Not according to this adoptee. I do not think my father was a prince who could do no wrong just because he is male. I think my n-father was a world-class a-hole and I blame him completely for my being relinquished. He was a single, self-supporting adult and most assuredly could have taken care of me. He was just selfish and immature. I couldn't possibly blame my first mother. She wanted to step up to the plate and do the right thing (i.e. raise me) but she was FORCED to give me up. She would have been fired, evicted, etc. from what I've heard if she tried to be an unwed mother in those days. And yes she was drugged until her perfect, healthy white infant was taken away.

So Sandy, I can certainly understand your bitterness that men always seem to get off scot-free but not everyone sees it that way.

Robin

Lorraine Dusky said...

Robin: Once again, thanks for the comment, always cogent, always measured, always on the mark. And I love that you also pop in with the eternal references to adoption everywhere....

Thanks for your commentary and I believe I speak for a lot of FMF's readers.

Anonymous said...

Lorraine,
Thank you for your kind words. I enjoy being a part of FMF. It has been healing for me. I would be very happy if my commentary in any way helps others with their own adoption issues.

Robin

Anonymous said...

LilySea wrote:" Sorry, it might be hard, but then, in so many cases, you made the decisions that got you here and why should the person born of your decisions suffer instead of you?"

I couldn't agree more. That is why I always felt that my n-parents had no right to privacy from me. They had a right to privacy from the world but every person has the right to know his/her bio-parents and ancestry. And you are so right, why should I have to pay such a price because of choices they made?


Robin

Anonymous said...

Regarding this piece called "Biological Fathers everywhere hiding in plain sight" by Lorraine, posted on November 1, 2011: It seems quite unsympathetic to males, and it seems not to consider how things can be for males. Let me tell you a story from the OTHER side of your window, please: My brother was 15 when he got the 15-year-old neighbor girl pregnant. When she was three months pregnant, she married another man. In that place and that time, if a woman was married when she gave birth, the law said that absolutely the husband was the father. There could not be any argument about it. While she was still in the hospital, she phoned my mother and told her that she had just birthed my brother's son. My mother told my brother. My brother -- who still could not drive -- walked to the hospital to see his son. He had just finished 10th grade. My brother had zero legal rights, but he saw his son regularly, and he worked two jobs and shared what little he had with the mother for their son. Probably, the mother's husband had no idea that my brother was visiting his son, because almost certainly her husband believed that HE was the natural father of the child. When the child was two-and-a-half years old, the mother told my brother that he no longer would be allowed to see the child, because the child would start asking questions, and she did not want to have to explain to the boy who my brother was. My brother nearly fell apart; he was devasted. He did, however, keep quiet about the fact that he was the child's father. The woman was married to someone else; my brother would have had no legal right to see his son even if he had announced to the entire world that it was his son. Now, more than three decades later, I came across the truth, quite by accident. My brother had not been seen or heard from in over 15 years and may be dead. And, suddenly, this old truth that I had not known fell into my lap. I wrote to the mother; she did not respond. We live hundreds of miles apart. You want to condemn my brother for fading away? For having gotten the girl pregnant? You want to condemn me because I don't know what the right answer is? It's not fair to be blaming men always. Even in your examples, the mothers could have spoken up way back when. In my brother's case, he was told bluntly: If you come around again, my brother and his buddies will beat you up. If you open your mouth and tell people you're the father, my brother and his buddies will beat you up. Condemning natural fathers is really easy, but it's also not always fair.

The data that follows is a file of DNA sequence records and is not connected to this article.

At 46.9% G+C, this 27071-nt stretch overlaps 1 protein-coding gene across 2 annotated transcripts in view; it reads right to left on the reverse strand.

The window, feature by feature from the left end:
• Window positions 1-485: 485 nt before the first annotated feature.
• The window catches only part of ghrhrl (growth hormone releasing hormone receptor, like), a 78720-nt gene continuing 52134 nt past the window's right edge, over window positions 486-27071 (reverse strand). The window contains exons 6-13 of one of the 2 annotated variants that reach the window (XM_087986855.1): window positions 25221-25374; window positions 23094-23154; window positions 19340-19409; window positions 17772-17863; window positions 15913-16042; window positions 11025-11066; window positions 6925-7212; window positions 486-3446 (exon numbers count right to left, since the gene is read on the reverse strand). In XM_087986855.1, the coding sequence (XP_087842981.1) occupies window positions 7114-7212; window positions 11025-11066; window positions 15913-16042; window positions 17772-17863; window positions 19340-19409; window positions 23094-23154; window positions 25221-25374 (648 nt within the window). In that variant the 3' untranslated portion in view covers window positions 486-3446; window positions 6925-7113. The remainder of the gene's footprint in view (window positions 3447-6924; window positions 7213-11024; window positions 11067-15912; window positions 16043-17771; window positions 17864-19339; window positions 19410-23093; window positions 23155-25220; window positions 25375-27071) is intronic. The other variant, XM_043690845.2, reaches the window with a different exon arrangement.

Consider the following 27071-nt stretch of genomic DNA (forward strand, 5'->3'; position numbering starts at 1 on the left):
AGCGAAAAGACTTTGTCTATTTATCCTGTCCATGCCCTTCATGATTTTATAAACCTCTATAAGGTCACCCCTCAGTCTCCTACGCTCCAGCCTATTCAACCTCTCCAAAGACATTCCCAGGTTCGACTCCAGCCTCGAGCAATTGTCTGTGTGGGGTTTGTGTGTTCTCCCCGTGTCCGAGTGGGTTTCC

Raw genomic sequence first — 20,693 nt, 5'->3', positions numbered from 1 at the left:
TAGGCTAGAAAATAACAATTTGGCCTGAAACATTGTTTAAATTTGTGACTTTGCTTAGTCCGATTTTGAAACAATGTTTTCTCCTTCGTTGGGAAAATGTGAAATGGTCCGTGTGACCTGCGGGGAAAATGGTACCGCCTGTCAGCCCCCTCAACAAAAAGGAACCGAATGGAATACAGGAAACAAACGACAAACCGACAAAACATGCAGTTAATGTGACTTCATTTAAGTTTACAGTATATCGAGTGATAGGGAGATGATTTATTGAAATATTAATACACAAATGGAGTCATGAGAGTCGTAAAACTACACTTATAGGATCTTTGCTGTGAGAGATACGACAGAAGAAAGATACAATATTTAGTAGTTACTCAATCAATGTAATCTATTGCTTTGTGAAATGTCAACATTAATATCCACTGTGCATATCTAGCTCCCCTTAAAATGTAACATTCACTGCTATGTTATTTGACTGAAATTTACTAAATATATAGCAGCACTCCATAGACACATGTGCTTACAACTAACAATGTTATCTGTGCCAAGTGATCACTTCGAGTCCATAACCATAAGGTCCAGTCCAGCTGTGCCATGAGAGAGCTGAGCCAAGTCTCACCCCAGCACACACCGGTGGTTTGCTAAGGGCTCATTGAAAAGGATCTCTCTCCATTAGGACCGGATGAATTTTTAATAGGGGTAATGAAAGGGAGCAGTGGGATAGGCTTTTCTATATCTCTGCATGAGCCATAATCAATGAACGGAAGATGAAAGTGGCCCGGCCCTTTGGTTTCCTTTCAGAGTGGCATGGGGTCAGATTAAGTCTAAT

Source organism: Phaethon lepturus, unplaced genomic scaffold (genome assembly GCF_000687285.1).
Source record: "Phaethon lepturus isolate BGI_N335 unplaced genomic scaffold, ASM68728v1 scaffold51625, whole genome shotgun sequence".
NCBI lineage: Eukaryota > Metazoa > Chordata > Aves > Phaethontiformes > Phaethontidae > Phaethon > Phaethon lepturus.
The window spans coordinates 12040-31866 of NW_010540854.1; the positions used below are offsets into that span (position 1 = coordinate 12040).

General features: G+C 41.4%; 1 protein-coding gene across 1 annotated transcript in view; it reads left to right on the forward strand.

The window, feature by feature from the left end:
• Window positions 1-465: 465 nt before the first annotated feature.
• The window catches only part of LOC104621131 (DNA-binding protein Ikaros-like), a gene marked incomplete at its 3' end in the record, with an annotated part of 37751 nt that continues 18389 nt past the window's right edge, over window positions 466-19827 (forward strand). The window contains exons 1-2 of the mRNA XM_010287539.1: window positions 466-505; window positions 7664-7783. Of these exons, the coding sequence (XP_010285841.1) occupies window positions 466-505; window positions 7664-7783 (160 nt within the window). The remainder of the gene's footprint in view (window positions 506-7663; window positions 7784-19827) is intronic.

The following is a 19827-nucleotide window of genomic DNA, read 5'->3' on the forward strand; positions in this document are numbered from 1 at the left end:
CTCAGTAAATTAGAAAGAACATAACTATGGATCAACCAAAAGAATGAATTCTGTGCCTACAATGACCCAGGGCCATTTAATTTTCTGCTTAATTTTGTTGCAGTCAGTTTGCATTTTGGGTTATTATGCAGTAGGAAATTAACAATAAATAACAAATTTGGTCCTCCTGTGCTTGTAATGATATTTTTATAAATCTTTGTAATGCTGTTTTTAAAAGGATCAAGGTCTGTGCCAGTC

Jane Edwards said...

Anon,

Please read more of our posts. We do not condemn birth fathers. We've written sympathetic pieces about fathers denied custody of their children by outrageous state laws, particularly Utah laws.

We are critical of men capable of helping the mother of their child keep their child who refuse to do so.

I hope you can find your brother and that he can be reunited with his son. If you cannot locate your brother, I encourage you to try again to contact your nephew's mother. It will likely be a great benefit to him to know his biological family.

Lorraine Dusky said...

Anon:

I am not even sure you read the whole post--because it is only critical of fathers who walk away from their offspring, and certainly not in a situation such as you describe. I do hope you make contact with your nephew--and your brother, his father.